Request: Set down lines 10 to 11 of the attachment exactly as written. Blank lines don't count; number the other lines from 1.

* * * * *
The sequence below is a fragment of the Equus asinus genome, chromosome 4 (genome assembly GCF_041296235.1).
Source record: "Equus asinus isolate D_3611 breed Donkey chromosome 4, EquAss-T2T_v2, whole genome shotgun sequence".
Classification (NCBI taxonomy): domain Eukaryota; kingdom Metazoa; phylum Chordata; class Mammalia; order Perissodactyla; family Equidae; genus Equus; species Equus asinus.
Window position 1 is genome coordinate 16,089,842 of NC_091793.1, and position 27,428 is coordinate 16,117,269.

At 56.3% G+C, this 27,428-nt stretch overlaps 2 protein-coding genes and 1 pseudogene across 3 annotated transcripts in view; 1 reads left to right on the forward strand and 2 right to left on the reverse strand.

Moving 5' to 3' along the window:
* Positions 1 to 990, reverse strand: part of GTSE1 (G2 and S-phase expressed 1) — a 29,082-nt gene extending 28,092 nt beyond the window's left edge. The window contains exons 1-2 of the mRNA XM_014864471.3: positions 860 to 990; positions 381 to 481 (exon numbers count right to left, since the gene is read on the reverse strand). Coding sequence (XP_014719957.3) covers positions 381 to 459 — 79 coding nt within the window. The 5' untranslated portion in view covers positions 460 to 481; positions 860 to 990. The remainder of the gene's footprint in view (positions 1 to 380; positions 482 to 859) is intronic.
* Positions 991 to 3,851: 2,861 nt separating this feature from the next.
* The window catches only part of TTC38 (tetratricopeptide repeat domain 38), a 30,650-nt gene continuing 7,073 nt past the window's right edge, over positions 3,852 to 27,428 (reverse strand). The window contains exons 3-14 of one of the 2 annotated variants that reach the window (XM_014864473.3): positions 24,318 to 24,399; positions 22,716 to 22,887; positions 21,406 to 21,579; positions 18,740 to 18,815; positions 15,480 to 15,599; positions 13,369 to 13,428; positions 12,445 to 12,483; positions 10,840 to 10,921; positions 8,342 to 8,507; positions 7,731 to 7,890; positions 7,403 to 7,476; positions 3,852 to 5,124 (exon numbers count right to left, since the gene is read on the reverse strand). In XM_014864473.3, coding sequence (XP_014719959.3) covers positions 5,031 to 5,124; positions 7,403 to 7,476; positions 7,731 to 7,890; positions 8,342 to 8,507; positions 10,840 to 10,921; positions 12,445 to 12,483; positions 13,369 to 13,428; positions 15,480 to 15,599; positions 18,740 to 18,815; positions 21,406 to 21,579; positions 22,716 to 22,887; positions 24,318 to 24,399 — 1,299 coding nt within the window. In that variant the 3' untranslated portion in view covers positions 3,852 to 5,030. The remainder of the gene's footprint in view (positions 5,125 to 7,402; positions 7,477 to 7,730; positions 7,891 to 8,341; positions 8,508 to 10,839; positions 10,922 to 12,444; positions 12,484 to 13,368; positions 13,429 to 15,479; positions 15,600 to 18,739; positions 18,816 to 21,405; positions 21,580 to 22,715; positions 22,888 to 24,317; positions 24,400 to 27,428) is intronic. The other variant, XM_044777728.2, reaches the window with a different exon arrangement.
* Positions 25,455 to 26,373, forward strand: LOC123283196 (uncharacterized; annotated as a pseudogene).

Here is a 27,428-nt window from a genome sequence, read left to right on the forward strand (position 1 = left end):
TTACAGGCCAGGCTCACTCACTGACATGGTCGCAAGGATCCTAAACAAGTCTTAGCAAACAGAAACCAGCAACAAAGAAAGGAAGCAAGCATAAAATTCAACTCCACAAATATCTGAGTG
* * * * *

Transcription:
* Positions 25,455 to 26,373, forward strand: LOC123283196 (uncharacterized; annotated as a pseudogene).

Here is a 27,428-nt window from a genome sequence, read left to right on the forward strand (position 1 = left end):